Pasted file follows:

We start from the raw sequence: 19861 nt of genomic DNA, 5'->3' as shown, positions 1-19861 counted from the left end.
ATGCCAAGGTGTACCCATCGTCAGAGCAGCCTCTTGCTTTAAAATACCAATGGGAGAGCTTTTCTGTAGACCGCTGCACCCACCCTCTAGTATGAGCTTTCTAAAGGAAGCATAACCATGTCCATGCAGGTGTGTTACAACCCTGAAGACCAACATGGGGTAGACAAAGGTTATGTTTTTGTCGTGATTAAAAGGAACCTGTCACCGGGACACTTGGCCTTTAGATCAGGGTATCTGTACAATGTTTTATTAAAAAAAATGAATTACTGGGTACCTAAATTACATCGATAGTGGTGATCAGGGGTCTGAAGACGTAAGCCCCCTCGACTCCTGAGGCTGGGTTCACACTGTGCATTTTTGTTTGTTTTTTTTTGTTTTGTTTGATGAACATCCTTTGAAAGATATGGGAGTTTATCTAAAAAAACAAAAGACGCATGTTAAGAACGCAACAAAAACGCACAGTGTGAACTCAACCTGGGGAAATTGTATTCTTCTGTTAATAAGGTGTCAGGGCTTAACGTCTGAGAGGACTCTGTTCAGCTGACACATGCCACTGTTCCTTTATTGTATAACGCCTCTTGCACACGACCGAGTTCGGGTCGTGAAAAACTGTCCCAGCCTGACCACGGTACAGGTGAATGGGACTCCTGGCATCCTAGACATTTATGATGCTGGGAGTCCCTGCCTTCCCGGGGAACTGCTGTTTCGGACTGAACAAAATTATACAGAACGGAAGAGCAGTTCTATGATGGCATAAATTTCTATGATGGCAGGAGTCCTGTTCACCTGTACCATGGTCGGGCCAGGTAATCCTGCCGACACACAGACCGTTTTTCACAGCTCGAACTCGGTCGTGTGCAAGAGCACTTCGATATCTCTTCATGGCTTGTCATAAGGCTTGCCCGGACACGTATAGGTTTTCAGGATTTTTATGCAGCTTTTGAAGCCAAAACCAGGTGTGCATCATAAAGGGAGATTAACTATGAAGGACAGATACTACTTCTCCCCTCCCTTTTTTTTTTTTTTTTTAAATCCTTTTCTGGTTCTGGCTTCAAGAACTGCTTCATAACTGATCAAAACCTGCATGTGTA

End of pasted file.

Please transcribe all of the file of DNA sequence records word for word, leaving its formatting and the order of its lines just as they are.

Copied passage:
We start from the raw sequence: 19861 nt of genomic DNA, 5'->3' as shown, positions 1-19861 counted from the left end.
ATGCCAAGGTGTACCCATCGTCAGAGCAGCCTCTTGCTTTAAAATACCAATGGGAGAGCTTTTCTGTAGACCGCTGCACCCACCCTCTAGTATGAGCTTTCTAAAGGAAGCATAACCATGTCCATGCAGGTGTGTTACAACCCTGAAGACCAACATGGGGTAGACAAAGGTTATGTTTTTGTCGTGATTAAAAGGAACCTGTCACCGGGACACTTGGCCTTTAGATCAGGGTATCTGTACAATGTTTTATTAAAAAAAATGAATTACTGGGTACCTAAATTACATCGATAGTGGTGATCAGGGGTCTGAAGACGTAAGCCCCCTCGACTCCTGAGGCTGGGTTCACACTGTGCATTTTTGTTTGTTTTTTTTTGTTTTGTTTGATGAACATCCTTTGAAAGATATGGGAGTTTATCTAAAAAAACAAAAGACGCATGTTAAGAACGCAACAAAAACGCACAGTGTGAACTCAACCTGGGGAAATTGTATTCTTCTGTTAATAAGGTGTCAGGGCTTAACGTCTGAGAGGACTCTGTTCAGCTGACACATGCCACTGTTCCTTTATTGTATAACGCCTCTTGCACACGACCGAGTTCGGGTCGTGAAAAACTGTCCCAGCCTGACCACGGTACAGGTGAATGGGACTCCTGGCATCCTAGACATTTATGATGCTGGGAGTCCCTGCCTTCCCGGGGAACTGCTGTTTCGGACTGAACAAAATTATACAGAACGGAAGAGCAGTTCTATGATGGCATAAATTTCTATGATGGCAGGAGTCCTGTTCACCTGTACCATGGTCGGGCCAGGTAATCCTGCCGACACACAGACCGTTTTTCACAGCTCGAACTCGGTCGTGTGCAAGAGCACTTCGATATCTCTTCATGGCTTGTCATAAGGCTTGCCCGGACACGTATAGGTTTTCAGGATTTTTATGCAGCTTTTGAAGCCAAAACCAGGTGTGCATCATAAAGGGAGATTAACTATGAAGGACAGATACTACTTCTCCCCTCCCTTTTTTTTTTTTTTTTTAAATCCTTTTCTGGTTCTGGCTTCAAGAACTGCTTCATAACTGATCAAAACCTGCATGTGTA